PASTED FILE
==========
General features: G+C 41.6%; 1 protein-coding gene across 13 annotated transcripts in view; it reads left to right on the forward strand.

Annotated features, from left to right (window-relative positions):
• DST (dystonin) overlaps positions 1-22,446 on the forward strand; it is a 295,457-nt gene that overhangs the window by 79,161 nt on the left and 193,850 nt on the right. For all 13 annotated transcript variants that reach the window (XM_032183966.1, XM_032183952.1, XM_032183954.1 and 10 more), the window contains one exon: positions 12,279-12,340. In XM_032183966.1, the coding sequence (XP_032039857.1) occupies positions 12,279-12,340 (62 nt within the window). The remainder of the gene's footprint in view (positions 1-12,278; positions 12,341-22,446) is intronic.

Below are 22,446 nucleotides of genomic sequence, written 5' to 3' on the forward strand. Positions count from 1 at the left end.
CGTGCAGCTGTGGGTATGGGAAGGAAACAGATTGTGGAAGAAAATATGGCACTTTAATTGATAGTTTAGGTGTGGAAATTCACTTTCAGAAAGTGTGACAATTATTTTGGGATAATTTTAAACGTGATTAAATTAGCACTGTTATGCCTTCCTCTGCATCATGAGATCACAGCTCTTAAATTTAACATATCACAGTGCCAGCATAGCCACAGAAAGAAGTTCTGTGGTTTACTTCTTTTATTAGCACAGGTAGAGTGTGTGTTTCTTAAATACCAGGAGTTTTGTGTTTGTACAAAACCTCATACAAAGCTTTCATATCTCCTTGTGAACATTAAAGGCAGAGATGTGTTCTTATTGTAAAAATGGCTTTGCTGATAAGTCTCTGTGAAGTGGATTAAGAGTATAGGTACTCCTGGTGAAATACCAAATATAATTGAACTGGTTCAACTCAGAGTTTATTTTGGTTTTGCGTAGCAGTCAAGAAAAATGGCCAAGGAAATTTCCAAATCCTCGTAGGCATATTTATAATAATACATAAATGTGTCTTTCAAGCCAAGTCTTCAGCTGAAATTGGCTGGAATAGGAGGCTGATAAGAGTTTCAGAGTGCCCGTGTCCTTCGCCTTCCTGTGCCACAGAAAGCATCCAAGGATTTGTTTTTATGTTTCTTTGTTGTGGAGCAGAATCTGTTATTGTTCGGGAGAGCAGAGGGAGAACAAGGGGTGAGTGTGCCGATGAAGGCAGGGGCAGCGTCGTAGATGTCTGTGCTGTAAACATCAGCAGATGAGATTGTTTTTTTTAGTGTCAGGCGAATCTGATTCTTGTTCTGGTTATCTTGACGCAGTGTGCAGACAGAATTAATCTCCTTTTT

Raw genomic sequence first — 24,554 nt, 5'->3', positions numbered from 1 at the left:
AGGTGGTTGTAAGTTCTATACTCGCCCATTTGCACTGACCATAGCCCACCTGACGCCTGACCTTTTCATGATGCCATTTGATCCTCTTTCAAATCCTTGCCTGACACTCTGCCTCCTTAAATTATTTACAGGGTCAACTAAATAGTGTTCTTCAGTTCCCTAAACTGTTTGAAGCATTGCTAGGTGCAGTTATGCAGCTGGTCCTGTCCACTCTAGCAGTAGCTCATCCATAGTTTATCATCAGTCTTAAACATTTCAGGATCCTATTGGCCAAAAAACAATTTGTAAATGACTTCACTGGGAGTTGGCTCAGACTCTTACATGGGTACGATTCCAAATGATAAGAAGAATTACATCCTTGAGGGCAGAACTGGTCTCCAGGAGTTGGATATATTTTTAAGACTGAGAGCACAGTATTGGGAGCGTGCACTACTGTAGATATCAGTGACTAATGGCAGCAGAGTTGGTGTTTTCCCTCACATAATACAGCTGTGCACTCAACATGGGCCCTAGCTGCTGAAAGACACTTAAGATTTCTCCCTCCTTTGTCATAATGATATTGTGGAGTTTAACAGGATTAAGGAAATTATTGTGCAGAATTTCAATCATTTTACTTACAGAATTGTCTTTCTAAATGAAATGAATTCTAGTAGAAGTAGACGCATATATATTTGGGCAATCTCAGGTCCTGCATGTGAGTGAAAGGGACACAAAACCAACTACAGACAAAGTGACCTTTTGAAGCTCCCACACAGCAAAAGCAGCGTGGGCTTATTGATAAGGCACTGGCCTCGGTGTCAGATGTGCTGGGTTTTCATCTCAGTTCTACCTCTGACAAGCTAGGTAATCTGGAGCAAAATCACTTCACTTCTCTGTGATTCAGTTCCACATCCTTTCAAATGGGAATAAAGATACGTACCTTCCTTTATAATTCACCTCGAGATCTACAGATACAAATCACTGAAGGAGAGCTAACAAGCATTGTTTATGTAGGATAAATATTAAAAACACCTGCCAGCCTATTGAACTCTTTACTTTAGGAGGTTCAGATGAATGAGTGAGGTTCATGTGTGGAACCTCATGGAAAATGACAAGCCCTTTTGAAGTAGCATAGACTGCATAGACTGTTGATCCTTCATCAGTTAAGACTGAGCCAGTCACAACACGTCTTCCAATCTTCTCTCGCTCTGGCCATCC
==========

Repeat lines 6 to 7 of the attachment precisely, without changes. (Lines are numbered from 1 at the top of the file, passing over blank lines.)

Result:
Raw genomic sequence first — 24,554 nt, 5'->3', positions numbered from 1 at the left:
AGGTGGTTGTAAGTTCTATACTCGCCCATTTGCACTGACCATAGCCCACCTGACGCCTGACCTTTTCATGATGCCATTTGATCCTCTTTCAAATCCTTGCCTGACACTCTGCCTCCTTAAATTATTTACAGGGTCAACTAAATAGTGTTCTTCAGTTCCCTAAACTGTTTGAAGCATTGCTAGGTGCAGTTATGCAGCTGGTCCTGTCCACTCTAGCAGTAGCTCATCCATAGTTTATCATCAGTCTTAAACATTTCAGGATCCTATTGGCCAAAAAACAATTTGTAAATGACTTCACTGGGAGTTGGCTCAGACTCTTACATGGGTACGATTCCAAATGATAAGAAGAATTACATCCTTGAGGGCAGAACTGGTCTCCAGGAGTTGGATATATTTTTAAGACTGAGAGCACAGTATTGGGAGCGTGCACTACTGTAGATATCAGTGACTAATGGCAGCAGAGTTGGTGTTTTCCCTCACATAATACAGCTGTGCACTCAACATGGGCCCTAGCTGCTGAAAGACACTTAAGATTTCTCCCTCCTTTGTCATAATGATATTGTGGAGTTTAACAGGATTAAGGAAATTATTGTGCAGAATTTCAATCATTTTACTTACAGAATTGTCTTTCTAAATGAAATGAATTCTAGTAGAAGTAGACGCATATATATTTGGGCAATCTCAGGTCCTGCATGTGAGTGAAAGGGACACAAAACCAACTACAGACAAAGTGACCTTTTGAAGCTCCCACACAGCAAAAGCAGCGTGGGCTTATTGATAAGGCACTGGCCTCGGTGTCAGATGTGCTGGGTTTTCATCTCAGTTCTACCTCTGACAAGCTAGGTAATCTGGAGCAAAATCACTTCACTTCTCTGTGATTCAGTTCCACATCCTTTCAAATGGGAATAAAGATACGTACCTTCCTTTATAATTCACCTCGAGATCTACAGATACAAATCACTGAAGGAGAGCTAACAAGCATTGTTTATGTAGGATAAATATTAAAAACACCTGCCAGCCTATTGAACTCTTTACTTTAGGAGGTTCAGATGAATGAGTGAGGTTCATGTGTGGAACCTCATGGAAAATGACAAGCCCTTTTGAAGTAGCATAGACTGCATAGACTGTTGATCCTTCATCAGTTAAGACTGAGCCAGTCACAACACGTCTTCCAATCTTCTCTCGCTCTGGCCATCC